The data included most of the first year of the coronavirus pandemic. The report said that while abortion access was disrupted in some states during that time, both because of attempted bans and because of outbreaks and limits on in-person medical care, some states maintained access to abortion. In addition, for part of 2020, a judge’s ruling allowed abortion pills, which account for more than half of the country’s abortions, to be mailed to patients — a practice that the Food and Drug Administration made permanent in December 2021.
Dr. Reagan, who wrote a book titled “When Abortion Was a Crime,” said she believed “the severe unemployment and food insecurity that followed the shutdown” during the pandemic had also fueled the increase in abortion. “Many people couldn’t feed themselves and their existing families and knew they could not support a child.”
The State of Roe v. Wade
What is Roe v. Wade? Roe v. Wade is a landmark Supreme court decision that legalized abortion across the United States. The 7-2 ruling was announced on Jan. 22, 1973. Justice Harry A. Blackmun, a modest Midwestern Republican and a defender of the right to abortion, wrote the majority opinion.
Marjorie Dannenfelser, president of Susan B. Anthony Pro-Life America, issued a statement excoriating the increase in abortions. “The pro-life movement must continue educating fellow Americans, and pro-life lawmakers at both the state and federal level must be as ambitious as possible in building consensus,” she said.
A news release from her group said that the new report found “substantial increases in abortion in states like California, Illinois and New York, which have expanded their abortion policies in recent years and where there are virtually no limits on abortion up to birth.”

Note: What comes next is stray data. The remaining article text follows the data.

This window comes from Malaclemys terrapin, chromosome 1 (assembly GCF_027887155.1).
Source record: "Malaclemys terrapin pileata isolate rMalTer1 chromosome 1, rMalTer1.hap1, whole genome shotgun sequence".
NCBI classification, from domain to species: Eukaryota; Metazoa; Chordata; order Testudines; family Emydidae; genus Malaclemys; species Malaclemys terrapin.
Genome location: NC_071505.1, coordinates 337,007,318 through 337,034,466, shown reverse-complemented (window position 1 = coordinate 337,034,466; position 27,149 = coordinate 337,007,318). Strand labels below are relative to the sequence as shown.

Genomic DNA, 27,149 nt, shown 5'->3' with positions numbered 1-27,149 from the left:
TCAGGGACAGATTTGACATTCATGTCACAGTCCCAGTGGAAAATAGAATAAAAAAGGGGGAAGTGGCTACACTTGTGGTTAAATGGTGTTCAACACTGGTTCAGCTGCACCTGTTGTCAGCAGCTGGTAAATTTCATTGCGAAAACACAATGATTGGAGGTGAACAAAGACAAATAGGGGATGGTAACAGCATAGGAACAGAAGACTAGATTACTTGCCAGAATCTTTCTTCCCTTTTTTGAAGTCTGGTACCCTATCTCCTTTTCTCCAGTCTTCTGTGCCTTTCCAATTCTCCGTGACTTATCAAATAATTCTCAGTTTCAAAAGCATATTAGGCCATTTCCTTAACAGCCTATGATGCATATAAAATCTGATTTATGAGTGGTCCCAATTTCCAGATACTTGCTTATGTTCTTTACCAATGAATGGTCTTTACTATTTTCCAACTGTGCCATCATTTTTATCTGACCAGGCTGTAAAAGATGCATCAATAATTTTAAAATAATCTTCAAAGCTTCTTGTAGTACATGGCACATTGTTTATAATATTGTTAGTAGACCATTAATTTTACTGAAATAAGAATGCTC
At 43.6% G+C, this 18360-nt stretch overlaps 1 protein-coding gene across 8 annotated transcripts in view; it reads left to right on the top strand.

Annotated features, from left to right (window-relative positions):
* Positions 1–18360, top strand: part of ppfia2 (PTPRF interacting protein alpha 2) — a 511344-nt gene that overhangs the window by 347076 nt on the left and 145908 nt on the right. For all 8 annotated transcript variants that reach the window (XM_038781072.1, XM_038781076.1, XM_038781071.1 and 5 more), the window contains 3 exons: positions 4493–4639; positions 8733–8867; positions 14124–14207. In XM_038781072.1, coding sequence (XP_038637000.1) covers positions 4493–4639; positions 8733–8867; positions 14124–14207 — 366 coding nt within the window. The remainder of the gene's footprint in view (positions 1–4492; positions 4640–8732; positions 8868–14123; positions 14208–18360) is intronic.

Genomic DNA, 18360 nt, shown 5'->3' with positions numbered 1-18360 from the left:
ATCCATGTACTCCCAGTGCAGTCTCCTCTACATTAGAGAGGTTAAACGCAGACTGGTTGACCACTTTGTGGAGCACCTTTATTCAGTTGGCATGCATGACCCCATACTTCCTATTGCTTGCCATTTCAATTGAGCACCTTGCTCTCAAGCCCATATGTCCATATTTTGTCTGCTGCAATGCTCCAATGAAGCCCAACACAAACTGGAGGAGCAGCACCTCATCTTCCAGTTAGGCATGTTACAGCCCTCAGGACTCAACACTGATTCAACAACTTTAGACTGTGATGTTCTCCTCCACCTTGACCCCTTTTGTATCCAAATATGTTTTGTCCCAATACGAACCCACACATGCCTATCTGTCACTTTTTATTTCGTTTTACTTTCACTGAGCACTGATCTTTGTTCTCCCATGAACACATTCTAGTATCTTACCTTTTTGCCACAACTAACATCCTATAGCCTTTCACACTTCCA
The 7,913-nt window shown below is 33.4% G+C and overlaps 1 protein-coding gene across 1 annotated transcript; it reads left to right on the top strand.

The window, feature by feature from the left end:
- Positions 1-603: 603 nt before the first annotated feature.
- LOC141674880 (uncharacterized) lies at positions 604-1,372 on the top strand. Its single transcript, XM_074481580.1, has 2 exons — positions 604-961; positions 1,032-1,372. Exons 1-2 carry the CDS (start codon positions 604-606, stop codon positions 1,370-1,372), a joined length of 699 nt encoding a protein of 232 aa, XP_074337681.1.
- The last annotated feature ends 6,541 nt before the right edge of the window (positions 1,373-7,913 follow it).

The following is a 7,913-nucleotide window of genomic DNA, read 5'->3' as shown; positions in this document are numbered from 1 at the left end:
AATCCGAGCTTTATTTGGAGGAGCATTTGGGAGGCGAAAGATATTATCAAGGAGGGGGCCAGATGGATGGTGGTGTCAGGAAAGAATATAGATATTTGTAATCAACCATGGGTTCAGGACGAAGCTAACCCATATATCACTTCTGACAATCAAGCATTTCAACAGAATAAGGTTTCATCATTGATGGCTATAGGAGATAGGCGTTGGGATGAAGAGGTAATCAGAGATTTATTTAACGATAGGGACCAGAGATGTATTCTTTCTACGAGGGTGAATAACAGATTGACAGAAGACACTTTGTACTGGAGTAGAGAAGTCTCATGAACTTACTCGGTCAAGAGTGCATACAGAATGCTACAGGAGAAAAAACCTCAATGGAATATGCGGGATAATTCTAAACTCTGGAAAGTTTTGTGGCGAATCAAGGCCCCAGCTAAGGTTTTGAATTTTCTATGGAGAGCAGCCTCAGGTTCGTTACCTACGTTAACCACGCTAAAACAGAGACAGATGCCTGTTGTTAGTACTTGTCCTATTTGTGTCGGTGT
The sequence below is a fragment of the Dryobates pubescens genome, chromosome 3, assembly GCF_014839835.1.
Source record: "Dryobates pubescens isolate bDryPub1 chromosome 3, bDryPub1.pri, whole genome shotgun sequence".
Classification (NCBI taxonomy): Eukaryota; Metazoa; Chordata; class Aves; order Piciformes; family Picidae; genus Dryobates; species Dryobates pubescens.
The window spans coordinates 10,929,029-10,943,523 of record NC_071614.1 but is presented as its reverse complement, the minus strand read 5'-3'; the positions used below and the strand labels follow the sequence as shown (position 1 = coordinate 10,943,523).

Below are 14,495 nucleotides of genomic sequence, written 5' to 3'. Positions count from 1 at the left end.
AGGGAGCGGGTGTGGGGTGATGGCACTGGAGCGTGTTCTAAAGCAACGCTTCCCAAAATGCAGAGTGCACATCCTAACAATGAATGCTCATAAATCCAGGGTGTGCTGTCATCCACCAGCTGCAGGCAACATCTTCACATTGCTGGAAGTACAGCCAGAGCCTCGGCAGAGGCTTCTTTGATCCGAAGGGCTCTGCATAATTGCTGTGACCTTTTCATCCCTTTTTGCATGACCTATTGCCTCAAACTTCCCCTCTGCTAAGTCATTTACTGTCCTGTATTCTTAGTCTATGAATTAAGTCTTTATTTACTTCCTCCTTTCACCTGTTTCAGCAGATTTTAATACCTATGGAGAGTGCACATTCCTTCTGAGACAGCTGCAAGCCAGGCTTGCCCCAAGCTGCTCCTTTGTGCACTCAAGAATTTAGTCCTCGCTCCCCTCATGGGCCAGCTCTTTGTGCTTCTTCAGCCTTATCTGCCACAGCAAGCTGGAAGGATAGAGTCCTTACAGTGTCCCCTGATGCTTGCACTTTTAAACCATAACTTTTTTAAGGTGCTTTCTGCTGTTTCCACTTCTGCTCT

In fact, the percentage increase in the number of abortions in those states was less than in some conservative states, like Mississippi, where the number of abortions increased 40 percent from 2017 to 2020, and Oklahoma, where the number of abortions rose 103 percent during that time.
The growth in Mississippi is striking because it is a 2018 Mississippi law banning most abortions later than 15 weeks into a pregnancy that is currently before the Supreme Court. The Guttmacher report said that Mississippi residents used to seek abortions in surrounding states, but because those states enacted restrictions that led clinics to close, more patients went to Mississippi’s one abortion clinic.
Oklahoma just passed the nation’s toughest abortion ban, but from 2017 to 2020 the increase in abortions there was likely because many patients had traveled there from Texas, which has many restrictive laws. Still, the new report showed that the number of abortions also increased in Texas during those years — by 5 percent, the same percentage increase as in New York.
In the 17 states where the number and rate decreased, by far the biggest decline was in Missouri, which had 4,710 abortions in 2017 and 170 in 2020. The report said this drop was because patients from Missouri had sought abortions in Illinois, where the number of abortions increased 25 percent during that time.
A handful of states in each region of the country experienced decreases, including five of the nine states in the Northeast, a reflection of the complex influences that determine who seeks abortions and where they obtain them.